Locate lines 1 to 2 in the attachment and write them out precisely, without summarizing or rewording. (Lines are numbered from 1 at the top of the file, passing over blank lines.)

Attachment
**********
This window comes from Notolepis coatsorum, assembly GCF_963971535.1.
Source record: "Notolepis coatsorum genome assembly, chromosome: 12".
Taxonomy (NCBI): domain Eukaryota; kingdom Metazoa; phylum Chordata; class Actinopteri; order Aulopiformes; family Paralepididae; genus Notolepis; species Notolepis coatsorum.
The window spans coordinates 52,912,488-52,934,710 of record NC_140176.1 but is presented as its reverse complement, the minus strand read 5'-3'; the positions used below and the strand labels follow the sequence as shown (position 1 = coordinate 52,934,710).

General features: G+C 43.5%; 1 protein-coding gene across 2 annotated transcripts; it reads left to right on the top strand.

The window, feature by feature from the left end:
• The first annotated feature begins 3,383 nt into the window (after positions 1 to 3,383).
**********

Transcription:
This window comes from Notolepis coatsorum, assembly GCF_963971535.1.
Source record: "Notolepis coatsorum genome assembly, chromosome: 12".